Congressman Jerrold Nadler, a Democrat, argued today that Vermont Sen. Bernie Sanders—the self-identified socialist and top rival to Hillary Clinton—isn’t a true socialist but simply a very liberal Democrat.
Speaking shortly after an unrelated press event with Congresswoman Carolyn Maloney in Manhattan, Mr. Nadler—widely seen as among the most liberal Democrats in the House—argued to the Observer that Mr. Sanders is “certainly not by the classical definition” a socialist. The Brooklyn-born Vermont politician has maintained throughout his 44-year career in politics he is a “democratic socialist,” reiterating the claim in Wednesday’s Democratic debate, and pointed to the generous welfare states of the Scandinavian nations as models America would emulate under his administration.
“The dictionary definition of a socialist is someone who believes in the social ownership, that is to say, the government ownership, of the means of production and distribution. I’m not aware of anybody in Congress who believes in that. Anybody,” Mr. Nadler said. “I don’t know what ‘socialist’ means in this context. I see Bernie—Bernie Sanders, is the question you’re asking—as really liberal Democrat.”
Even though Mr. Sanders is currently seeking the Democratic nomination, he has only held office as an independent. Every time he is up for re-election, the Vermont Democratic Party nominates him as its candidate, and he declines its nomination—thus allowing him to typically steamroll over the Republican candidate in the largely Democratic state.
He caucuses with the Democrats in the Senate.
The Upper West Side-based congressman, who represents a sprawling district spanning Manhattan and Brooklyn, pointed out that Mr. Sanders was quick to emphasize his support for low-level free enterprise during the debate on Wednesday. He also argued that the senator’s stances were largely identical to those of most left-leaning registered Democrats.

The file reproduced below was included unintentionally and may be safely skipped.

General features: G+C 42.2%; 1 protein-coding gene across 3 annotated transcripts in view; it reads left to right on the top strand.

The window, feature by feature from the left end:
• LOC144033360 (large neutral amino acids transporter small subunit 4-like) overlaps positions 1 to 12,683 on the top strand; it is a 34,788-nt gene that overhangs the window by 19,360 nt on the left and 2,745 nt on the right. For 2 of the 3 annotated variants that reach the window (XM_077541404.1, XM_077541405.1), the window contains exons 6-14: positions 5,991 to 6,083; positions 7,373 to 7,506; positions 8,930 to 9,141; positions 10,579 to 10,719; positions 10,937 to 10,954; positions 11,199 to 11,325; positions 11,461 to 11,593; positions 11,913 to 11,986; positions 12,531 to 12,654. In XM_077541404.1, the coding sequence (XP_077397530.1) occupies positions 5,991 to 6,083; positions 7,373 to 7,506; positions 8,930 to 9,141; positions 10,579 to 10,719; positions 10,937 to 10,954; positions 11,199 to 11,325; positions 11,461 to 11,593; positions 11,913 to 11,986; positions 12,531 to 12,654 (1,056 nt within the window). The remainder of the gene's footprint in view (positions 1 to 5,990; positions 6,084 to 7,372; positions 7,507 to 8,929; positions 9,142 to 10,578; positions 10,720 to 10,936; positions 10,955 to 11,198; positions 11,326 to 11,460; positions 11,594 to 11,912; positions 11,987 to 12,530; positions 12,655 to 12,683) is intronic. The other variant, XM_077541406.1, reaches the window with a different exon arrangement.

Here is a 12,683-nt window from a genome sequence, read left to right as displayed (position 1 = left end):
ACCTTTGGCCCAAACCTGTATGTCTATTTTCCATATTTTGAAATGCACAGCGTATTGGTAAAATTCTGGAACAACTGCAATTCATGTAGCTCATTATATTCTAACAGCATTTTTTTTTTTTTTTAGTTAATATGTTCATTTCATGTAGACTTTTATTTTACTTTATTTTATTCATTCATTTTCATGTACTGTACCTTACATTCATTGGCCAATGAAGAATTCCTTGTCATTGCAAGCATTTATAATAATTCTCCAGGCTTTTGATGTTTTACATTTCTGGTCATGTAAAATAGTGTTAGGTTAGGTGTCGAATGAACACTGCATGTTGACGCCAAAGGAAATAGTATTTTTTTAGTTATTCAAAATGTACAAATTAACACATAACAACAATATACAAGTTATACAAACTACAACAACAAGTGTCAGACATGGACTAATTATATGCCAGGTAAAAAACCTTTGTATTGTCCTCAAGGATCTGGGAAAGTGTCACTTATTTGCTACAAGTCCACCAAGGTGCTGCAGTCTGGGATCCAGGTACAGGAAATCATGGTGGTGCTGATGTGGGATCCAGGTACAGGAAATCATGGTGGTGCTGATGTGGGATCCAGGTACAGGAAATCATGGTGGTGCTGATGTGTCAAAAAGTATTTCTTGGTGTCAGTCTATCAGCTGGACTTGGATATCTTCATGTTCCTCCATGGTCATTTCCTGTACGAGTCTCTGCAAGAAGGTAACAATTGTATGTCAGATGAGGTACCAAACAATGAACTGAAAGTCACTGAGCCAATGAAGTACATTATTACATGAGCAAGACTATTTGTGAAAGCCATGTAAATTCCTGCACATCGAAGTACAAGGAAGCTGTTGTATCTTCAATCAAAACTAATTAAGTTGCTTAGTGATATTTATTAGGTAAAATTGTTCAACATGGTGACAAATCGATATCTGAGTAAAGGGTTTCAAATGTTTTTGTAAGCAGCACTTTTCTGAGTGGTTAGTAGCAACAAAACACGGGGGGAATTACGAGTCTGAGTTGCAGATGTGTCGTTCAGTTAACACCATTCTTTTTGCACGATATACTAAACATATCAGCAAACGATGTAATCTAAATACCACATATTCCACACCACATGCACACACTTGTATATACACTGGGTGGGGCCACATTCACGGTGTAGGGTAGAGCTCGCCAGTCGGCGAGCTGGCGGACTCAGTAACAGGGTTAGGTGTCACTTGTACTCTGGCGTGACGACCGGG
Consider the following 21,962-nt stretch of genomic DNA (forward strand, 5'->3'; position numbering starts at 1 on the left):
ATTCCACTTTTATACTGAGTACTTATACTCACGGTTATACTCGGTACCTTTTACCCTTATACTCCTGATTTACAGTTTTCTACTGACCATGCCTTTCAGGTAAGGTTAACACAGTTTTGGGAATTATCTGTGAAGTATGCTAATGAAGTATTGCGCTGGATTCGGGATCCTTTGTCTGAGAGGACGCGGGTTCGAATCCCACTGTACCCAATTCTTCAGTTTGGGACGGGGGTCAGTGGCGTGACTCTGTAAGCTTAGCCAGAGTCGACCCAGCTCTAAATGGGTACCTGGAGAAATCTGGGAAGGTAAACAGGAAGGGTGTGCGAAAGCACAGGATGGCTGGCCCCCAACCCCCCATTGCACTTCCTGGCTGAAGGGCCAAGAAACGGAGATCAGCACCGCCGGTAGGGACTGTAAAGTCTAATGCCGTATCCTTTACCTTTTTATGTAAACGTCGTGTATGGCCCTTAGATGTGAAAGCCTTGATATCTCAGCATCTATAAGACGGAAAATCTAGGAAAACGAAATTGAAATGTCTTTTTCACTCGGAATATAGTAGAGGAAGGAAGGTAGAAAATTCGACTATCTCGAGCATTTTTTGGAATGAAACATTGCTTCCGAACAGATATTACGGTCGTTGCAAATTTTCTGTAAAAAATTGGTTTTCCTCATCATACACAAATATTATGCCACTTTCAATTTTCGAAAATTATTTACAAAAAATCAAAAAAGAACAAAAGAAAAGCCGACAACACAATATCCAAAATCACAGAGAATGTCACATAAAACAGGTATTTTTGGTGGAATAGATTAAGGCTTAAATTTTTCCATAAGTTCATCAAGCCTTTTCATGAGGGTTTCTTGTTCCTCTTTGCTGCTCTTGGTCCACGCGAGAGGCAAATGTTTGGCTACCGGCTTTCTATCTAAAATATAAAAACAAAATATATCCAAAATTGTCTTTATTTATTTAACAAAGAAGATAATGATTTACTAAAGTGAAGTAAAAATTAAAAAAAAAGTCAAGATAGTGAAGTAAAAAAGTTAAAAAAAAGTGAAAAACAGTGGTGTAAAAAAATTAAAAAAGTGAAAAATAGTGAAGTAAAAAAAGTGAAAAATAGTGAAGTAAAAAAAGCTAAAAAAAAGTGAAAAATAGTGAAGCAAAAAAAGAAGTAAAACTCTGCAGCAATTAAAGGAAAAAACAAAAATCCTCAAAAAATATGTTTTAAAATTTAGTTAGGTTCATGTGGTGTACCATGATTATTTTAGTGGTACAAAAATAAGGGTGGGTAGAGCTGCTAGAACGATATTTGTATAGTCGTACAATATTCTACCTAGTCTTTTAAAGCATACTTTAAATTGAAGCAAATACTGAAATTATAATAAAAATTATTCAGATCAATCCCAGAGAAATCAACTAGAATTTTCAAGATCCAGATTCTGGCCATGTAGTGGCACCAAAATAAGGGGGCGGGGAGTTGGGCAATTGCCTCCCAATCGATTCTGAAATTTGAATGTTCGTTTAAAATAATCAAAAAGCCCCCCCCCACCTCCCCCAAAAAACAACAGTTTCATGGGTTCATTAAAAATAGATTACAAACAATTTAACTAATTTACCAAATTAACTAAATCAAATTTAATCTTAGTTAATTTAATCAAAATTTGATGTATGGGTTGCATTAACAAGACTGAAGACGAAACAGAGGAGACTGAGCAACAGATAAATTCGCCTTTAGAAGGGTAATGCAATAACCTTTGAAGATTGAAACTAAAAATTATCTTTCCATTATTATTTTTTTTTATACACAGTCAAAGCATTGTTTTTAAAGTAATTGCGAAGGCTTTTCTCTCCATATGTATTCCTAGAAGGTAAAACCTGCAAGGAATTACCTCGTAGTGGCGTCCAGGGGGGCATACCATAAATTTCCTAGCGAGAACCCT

“He was asked a question about socialism, and the answer he gave on television, almost any liberal Democrat could have given. Not as socialism—he said, he says he believes not all the money should go to one percent of the population and the rest of the population shouldn’t have any money, that’s, we all agree with that,” he said. “Most liberal Democrats wouldn’t say that, but I’m not sure how different it is. Because Hillary said she’s a capitalist because she believes in small business, and then Bernie came in and said, ‘Well I believe in small business too!’ So I don’t know what the distinction is really.”
But can somebody who identifies as a socialist, a label almost two-thirds of Americans view unfavorably, become president?
“Well, we’ll find out,” he said. “I think people, yeah, let me put it this way: I think people will focus on ideas and programs and problems and solving problems and not on labels.”
Earlier this year, Mr. Nadler told the Observer that “I agree with Bernie on a lot of things” and called him “a great senator,” but said he was backing Ms. Clinton because he believed she stood a stronger chance of winning the presidency.
“He would not be, he wouldn’t be the strongest Democratic candidate, and we have to elect a Democrat,” he said in April.